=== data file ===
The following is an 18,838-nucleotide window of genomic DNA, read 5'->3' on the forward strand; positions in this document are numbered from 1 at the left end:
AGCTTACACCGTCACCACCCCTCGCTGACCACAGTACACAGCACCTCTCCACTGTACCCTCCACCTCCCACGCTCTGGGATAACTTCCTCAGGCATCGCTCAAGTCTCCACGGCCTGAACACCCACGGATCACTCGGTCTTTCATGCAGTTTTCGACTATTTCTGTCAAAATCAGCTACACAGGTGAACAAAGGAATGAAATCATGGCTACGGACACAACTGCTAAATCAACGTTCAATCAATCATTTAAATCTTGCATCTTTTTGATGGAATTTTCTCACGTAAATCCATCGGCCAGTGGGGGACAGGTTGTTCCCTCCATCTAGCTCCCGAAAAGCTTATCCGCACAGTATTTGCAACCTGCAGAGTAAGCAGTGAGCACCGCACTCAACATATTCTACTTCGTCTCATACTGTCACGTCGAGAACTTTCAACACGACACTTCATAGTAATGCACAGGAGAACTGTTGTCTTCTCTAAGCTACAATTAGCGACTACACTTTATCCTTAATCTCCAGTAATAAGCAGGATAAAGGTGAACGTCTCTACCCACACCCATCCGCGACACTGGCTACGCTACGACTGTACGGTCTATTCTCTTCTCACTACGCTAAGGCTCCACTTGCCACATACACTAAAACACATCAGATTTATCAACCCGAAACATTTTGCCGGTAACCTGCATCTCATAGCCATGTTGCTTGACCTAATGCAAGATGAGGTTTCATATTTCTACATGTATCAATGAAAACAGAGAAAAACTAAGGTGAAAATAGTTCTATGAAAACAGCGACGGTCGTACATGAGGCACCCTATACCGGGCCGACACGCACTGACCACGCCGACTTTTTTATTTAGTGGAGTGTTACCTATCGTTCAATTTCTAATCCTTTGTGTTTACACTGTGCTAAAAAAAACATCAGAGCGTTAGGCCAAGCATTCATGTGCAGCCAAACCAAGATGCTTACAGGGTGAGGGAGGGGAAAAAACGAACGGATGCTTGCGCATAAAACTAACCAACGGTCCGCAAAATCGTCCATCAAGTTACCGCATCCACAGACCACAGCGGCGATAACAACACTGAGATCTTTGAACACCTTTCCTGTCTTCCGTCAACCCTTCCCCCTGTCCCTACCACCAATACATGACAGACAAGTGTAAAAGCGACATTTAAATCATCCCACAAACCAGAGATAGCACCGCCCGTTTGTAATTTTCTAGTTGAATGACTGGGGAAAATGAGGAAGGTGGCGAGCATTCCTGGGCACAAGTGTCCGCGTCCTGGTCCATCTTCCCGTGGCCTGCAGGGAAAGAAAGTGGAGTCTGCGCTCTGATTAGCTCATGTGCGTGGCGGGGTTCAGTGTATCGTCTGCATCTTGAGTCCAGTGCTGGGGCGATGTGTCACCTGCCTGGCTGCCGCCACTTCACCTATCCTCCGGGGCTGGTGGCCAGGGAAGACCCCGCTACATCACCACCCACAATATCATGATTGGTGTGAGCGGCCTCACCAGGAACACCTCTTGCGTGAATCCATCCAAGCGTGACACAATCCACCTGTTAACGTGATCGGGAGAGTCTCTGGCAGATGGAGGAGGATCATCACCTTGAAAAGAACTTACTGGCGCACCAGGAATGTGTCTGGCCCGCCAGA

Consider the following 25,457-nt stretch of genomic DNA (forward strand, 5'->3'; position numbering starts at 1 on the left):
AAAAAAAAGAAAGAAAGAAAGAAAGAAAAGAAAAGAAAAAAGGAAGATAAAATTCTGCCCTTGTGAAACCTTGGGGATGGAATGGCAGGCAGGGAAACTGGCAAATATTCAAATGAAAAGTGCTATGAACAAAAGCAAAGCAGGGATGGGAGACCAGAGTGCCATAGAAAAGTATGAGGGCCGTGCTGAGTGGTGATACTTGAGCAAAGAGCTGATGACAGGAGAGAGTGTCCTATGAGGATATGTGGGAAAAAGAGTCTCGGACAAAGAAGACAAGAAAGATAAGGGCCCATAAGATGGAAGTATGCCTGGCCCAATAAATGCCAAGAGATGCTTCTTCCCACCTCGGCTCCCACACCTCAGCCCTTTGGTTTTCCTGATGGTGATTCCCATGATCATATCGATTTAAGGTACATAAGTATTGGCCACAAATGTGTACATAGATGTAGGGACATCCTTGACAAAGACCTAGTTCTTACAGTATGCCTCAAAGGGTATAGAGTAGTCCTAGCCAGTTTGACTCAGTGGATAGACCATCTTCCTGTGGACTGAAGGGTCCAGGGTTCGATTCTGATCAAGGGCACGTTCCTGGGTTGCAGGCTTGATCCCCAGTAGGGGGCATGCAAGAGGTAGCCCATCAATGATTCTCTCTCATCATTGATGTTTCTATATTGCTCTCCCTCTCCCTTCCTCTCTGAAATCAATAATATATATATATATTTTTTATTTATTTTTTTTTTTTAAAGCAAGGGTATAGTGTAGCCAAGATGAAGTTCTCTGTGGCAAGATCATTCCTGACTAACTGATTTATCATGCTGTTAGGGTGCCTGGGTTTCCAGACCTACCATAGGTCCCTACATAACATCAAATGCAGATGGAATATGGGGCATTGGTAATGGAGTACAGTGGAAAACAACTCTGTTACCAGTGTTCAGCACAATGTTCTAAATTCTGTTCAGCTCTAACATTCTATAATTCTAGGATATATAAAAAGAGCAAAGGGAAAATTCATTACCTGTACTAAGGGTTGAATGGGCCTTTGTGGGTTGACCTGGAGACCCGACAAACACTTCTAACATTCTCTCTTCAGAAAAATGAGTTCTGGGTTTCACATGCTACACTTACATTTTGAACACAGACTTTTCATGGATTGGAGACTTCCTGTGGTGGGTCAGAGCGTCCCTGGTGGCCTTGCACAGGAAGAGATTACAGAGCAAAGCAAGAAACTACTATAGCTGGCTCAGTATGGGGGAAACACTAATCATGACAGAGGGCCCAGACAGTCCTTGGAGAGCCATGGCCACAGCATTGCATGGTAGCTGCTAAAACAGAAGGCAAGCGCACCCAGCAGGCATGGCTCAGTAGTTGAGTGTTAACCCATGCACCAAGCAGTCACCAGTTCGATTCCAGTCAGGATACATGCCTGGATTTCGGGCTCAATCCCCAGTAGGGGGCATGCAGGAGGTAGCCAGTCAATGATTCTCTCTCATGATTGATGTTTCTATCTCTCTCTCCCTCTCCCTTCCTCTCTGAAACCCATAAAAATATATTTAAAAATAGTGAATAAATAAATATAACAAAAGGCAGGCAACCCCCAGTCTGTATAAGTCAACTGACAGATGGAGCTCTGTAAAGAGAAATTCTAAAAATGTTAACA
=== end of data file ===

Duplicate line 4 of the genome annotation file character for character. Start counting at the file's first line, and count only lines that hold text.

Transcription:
AAAAAAAAGAAAGAAAGAAAGAAAGAAAAGAAAAGAAAAAAGGAAGATAAAATTCTGCCCTTGTGAAACCTTGGGGATGGAATGGCAGGCAGGGAAACTGGCAAATATTCAAATGAAAAGTGCTATGAACAAAAGCAAAGCAGGGATGGGAGACCAGAGTGCCATAGAAAAGTATGAGGGCCGTGCTGAGTGGTGATACTTGAGCAAAGAGCTGATGACAGGAGAGAGTGTCCTATGAGGATATGTGGGAAAAAGAGTCTCGGACAAAGAAGACAAGAAAGATAAGGGCCCATAAGATGGAAGTATGCCTGGCCCAATAAATGCCAAGAGATGCTTCTTCCCACCTCGGCTCCCACACCTCAGCCCTTTGGTTTTCCTGATGGTGATTCCCATGATCATATCGATTTAAGGTACATAAGTATTGGCCACAAATGTGTACATAGATGTAGGGACATCCTTGACAAAGACCTAGTTCTTACAGTATGCCTCAAAGGGTATAGAGTAGTCCTAGCCAGTTTGACTCAGTGGATAGACCATCTTCCTGTGGACTGAAGGGTCCAGGGTTCGATTCTGATCAAGGGCACGTTCCTGGGTTGCAGGCTTGATCCCCAGTAGGGGGCATGCAAGAGGTAGCCCATCAATGATTCTCTCTCATCATTGATGTTTCTATATTGCTCTCCCTCTCCCTTCCTCTCTGAAATCAATAATATATATATATATTTTTTATTTATTTTTTTTTTTTAAAGCAAGGGTATAGTGTAGCCAAGATGAAGTTCTCTGTGGCAAGATCATTCCTGACTAACTGATTTATCATGCTGTTAGGGTGCCTGGGTTTCCAGACCTACCATAGGTCCCTACATAACATCAAATGCAGATGGAATATGGGGCATTGGTAATGGAGTACAGTGGAAAACAACTCTGTTACCAGTGTTCAGCACAATGTTCTAAATTCTGTTCAGCTCTAACATTCTATAATTCTAGGATATATAAAAAGAGCAAAGGGAAAATTCATTACCTGTACTAAGGGTTGAATGGGCCTTTGTGGGTTGACCTGGAGACCCGACAAACACTTCTAACATTCTCTCTTCAGAAAAATGAGTTCTGGGTTTCACATGCTACACTTACATTTTGAACACAGACTTTTCATGGATTGGAGACTTCCTGTGGTGGGTCAGAGCGTCCCTGGTGGCCTTGCACAGGAAGAGATTACAGAGCAAAGCAAGAAACTACTATAGCTGGCTCAGTATGGGGGAAACACTAATCATGACAGAGGGCCCAGACAGTCCTTGGAGAGCCATGGCCACAGCATTGCATGGTAGCTGCTAAAACAGAAGGCAAGCGCACCCAGCAGGCATGGCTCAGTAGTTGAGTGTTAACCCATGCACCAAGCAGTCACCAGTTCGATTCCAGTCAGGATACATGCCTGGATTTCGGGCTCAATCCCCAGTAGGGGGCATGCAGGAGGTAGCCAGTCAATGATTCTCTCTCATGATTGATGTTTCTATCTCTCTCTCCCTCTCCCTTCCTCTCTGAAACCCATAAAAATATATTTAAAAATAGTGAATAAATAAATATAACAAAAGGCAGGCAACCCCCAGTCTGTATAAGTCAACTGACAGATGGAGCTCTGTAAAGAGAAATTCTAAAAATGTTAACA